While it is essential for Ireland to transpose these seven instruments into law, the required effect will not be achieved if we do so without providing additional resources. The transposing of the instruments into Irish law will help this country to build on the success of the Criminal Assets Bureau, which has been the biggest achievement of our criminal justice system over recent years. The success of the bureau has helped Ireland to take spectacularly effective action against home-grown organised crime. Ireland's inability to pursue the same kind of action in other European jurisdictions has, however, been a problem. The enactment of this legislation will help us to take our successful action against organised crime to an entirely new level. It will mean that the ill-gotten gains of crime bosses will be tracked down in Europe and other parts of the world. I hope other countries that have not yet understood the effectiveness of the Criminal Assets Bureau or developed similar structures of their own will take the Irish example on board.

The loss of certain personal freedoms and the threat to human rights are, unfortunately, among the disadvantages we encounter in certain instances when we try to take action against organised crime, drug barons, prostitution, child pornography and terrorism. Crime bosses and terrorists will always have an advantage in this regard. Civilised society must balance the need to fight evil with the need to show respect for personal freedoms, civil liberties and human rights. While that is not always easy, we must be vigilant. The Minister's decision to refer the heads of this Bill to the Irish Human Rights Commission before it was published is to be commended. I understand that most of the commission's recommendations have been taken on board. However, the Government and the State must avoid being drawn into conflicts which are not of their own making with allies which generally subscribe to the objectives of this Bill, but which, like the United States, can be accused of being in breach of those standards which the Bill seeks to uphold.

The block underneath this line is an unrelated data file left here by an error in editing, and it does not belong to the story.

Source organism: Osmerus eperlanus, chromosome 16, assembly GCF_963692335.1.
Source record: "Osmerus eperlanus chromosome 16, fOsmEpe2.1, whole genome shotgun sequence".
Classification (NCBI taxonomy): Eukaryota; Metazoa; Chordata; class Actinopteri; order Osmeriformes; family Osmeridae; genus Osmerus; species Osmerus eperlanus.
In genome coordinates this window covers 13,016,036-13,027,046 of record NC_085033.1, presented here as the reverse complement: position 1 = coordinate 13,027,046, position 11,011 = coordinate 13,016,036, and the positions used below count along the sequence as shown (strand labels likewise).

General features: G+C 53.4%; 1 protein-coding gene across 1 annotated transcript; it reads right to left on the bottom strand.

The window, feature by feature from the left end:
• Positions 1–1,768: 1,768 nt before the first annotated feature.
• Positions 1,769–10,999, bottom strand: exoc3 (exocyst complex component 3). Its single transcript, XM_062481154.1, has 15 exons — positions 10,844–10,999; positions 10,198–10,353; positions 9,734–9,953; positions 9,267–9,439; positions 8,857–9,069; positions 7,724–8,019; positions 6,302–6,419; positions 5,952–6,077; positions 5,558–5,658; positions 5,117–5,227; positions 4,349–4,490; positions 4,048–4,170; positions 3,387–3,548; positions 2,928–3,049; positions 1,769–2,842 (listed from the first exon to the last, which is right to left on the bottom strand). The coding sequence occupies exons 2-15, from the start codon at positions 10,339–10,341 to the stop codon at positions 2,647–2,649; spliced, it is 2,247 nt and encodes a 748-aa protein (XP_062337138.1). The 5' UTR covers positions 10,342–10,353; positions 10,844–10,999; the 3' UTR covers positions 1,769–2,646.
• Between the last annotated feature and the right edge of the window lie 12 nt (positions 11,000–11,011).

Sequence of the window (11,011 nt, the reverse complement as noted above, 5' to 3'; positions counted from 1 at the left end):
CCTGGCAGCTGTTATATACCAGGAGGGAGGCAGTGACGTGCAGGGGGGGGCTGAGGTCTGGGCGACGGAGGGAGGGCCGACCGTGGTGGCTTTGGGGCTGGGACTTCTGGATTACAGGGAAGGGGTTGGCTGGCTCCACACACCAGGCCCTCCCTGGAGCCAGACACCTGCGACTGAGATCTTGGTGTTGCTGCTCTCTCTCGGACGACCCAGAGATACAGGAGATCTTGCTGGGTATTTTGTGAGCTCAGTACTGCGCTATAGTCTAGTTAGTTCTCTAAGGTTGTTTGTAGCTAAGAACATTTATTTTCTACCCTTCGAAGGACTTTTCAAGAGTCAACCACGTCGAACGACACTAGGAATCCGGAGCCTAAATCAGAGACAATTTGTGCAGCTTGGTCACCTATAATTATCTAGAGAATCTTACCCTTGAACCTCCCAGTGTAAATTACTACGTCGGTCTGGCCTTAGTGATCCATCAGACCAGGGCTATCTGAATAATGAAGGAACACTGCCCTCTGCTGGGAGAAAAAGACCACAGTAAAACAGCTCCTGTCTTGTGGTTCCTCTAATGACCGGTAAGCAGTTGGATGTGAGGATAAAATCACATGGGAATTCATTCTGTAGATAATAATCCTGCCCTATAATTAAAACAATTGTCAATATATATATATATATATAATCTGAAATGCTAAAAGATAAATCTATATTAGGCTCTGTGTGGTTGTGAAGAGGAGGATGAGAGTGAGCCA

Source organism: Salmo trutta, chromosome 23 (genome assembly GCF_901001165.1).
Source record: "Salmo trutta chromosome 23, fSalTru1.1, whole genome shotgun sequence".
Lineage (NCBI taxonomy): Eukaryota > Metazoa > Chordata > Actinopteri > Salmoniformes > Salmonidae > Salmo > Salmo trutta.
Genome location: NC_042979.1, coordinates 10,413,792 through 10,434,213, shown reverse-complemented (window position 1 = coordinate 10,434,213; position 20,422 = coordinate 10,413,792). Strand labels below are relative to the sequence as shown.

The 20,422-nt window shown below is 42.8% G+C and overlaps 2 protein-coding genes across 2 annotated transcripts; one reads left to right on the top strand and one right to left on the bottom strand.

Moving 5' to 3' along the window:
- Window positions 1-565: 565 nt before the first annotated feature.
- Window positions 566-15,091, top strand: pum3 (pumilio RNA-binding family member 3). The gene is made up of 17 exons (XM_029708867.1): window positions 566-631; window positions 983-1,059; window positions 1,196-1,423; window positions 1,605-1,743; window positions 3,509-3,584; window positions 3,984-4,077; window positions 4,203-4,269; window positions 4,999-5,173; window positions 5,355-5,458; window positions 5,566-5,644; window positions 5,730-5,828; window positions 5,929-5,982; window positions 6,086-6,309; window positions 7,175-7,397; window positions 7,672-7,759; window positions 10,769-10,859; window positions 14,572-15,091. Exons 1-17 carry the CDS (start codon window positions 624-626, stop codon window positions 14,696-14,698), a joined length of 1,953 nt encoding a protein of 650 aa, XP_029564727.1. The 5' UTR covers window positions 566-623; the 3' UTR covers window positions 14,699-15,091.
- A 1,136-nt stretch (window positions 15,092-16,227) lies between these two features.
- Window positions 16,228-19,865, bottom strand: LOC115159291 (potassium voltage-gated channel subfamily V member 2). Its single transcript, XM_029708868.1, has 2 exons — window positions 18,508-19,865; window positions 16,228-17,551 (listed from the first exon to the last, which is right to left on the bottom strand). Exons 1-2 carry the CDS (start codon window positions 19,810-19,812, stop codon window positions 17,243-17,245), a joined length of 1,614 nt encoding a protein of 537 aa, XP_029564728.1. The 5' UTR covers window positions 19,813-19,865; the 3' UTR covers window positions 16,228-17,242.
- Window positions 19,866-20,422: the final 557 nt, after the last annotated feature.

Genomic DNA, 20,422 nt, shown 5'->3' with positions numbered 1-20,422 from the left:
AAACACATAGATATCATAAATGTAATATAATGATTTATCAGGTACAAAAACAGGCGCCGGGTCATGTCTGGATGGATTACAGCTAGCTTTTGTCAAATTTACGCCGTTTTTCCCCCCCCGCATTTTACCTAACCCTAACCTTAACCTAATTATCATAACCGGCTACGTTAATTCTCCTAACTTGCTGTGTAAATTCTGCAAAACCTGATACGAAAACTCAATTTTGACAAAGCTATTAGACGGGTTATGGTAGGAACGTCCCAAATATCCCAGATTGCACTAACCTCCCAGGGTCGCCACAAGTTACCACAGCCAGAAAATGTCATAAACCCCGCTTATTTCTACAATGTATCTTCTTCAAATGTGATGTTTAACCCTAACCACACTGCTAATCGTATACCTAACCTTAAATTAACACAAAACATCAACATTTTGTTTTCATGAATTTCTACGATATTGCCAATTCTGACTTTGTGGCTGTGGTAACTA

The Government's unqualified support for Bush and his war in Iraq, the questionable use of Shannon Airport and the undue demands made by the Bush-led superpower on other nations while itself failing to honour the most basic of human rights, as well as world and UN conventions, undermines the commitment of the Government and the free world to fight terrorism. This undermines Ireland's commitment to justice and human rights. Members should reconsider their position, as the American people are doing at present. The indications are that they will punish the Bush Administration in the mid-term elections for its handling of the Iraqi war.

When the chairman of the Irish Human Rights Commission publicly states that Ireland must find a better way to ensure that Shannon Airport is not illegally used to facilitate the transportation of alleged terrorists, Members must listen. Mere unquestioning acceptance of the word of the Bush Administration is no longer sufficient. True friends and allies, like Ireland and the United States, should be able to facilitate each other by proving that Ireland's co-operation with the United States respects international standards. It should be in our mutual interests to put this question beyond debate and doubt.

Our law enforcement agencies must be provided with all the requisite legitimate laws. They must be provided with the best equipment and technology and must co-operate to fight the great threats of terrorism and organised crime. It must also be remembered that it is all to no avail if human rights, civil liberties and justice are ignored because the basic human standards for which we fight will be lost.